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Learning is the “relatively permanent change in behavior” (Burns, R., 2002) and can come in the form of observable activities and internal processes. Explanations of what happens when these actions occur are known as learning theories. These theories include behaviorist, cognitivist, humanist, social learning and constructivist. In this essay behaviorist and cognitivists will be described, compared and contrasted in order to truly understand their approaches.
BEHAVIORIST ORIENTATION DESCRIBED
The behaviorist approach attempts to study learning and behavior within a scientific tradition and was developed by John B. Watson in the early 20th century. Three assumptions set out its notions: The focus of study is generally observable behavior, the environment shapes behavior, and the principles of contiguity and reinforcement are essential in explaining the learning process (Grippin, P., & Peters, S., 1984). Behaviorists maintain the assumption that we see and experience the world exactly as it presents itself physically, for everyone. This therefore leads to the notion that everything functions according to natural laws, and any change occurring is due to a cause and effect. Hence, this theory focuses on how environmental stimuli elicit behavior and responses.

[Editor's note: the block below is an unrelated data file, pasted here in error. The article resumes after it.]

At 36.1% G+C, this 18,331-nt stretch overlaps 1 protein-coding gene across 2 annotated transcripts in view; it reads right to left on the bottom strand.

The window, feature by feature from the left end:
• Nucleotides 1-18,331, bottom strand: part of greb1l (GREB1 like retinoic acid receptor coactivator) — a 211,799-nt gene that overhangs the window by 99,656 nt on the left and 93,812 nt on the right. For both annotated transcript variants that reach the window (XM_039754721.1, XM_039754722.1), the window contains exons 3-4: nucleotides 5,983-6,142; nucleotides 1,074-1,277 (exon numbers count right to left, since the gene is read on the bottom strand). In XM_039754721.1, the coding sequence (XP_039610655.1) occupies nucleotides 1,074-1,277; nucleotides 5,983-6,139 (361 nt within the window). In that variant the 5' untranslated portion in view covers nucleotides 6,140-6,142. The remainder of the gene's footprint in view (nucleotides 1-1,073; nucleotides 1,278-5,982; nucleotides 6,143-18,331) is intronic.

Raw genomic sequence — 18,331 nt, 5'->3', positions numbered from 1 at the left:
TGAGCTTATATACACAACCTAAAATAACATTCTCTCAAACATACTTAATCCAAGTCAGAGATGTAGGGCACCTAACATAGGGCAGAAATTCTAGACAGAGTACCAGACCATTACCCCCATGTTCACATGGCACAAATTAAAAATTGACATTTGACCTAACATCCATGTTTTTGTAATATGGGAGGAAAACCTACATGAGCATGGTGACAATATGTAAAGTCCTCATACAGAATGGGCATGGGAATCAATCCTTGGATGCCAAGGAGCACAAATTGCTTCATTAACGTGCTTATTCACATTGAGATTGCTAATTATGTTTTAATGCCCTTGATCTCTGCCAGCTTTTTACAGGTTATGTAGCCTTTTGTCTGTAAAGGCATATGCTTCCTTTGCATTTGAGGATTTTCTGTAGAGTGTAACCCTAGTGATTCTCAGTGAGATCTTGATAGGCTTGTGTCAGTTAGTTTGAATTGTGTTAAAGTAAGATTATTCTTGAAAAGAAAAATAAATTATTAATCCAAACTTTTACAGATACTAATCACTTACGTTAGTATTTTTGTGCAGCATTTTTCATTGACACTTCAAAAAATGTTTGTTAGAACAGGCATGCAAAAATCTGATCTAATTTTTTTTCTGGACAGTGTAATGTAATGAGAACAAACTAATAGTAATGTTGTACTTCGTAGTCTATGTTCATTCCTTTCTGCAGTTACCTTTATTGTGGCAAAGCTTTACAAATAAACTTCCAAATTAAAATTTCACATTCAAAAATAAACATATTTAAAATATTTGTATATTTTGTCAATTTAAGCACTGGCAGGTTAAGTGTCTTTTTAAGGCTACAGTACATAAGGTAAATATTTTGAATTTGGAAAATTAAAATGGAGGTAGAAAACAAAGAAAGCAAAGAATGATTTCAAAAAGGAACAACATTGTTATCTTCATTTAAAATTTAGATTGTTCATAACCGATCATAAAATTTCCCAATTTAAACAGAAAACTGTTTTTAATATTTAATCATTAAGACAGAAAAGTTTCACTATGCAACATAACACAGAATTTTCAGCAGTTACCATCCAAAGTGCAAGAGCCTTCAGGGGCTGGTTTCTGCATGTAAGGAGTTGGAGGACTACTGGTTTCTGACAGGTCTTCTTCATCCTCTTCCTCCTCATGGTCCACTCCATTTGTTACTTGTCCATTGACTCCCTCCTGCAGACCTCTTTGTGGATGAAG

COGNITIVE ORIENTATION DESCIRBED
Gestalt’s views of Bode, Wertheimer, Kohler, Koffka and Lewin later criticised the behaviorist theory in 1929, through publications. These psychologists proposed “looking at the whole rarther than its parts, and at patterns instead of isolated events” (Ormrod, J. E., 1995).
Soon termed as the cognitive approach, it showed that such learners would gather all resources necessary to solve a problem, and then put them together in different methods until the problem is solved. Insight is gained upon completion, whereas it isn’t apparent if the problem remains unsolved. Finally, evaluation is adopted in order to check correct processing methods. Therefore, the individual is accounting for organized wholes, and not disconnected parts of the individual stimuli under this theory.
COMAPRING & CONTRASTING THE TWO ORIENTATIONS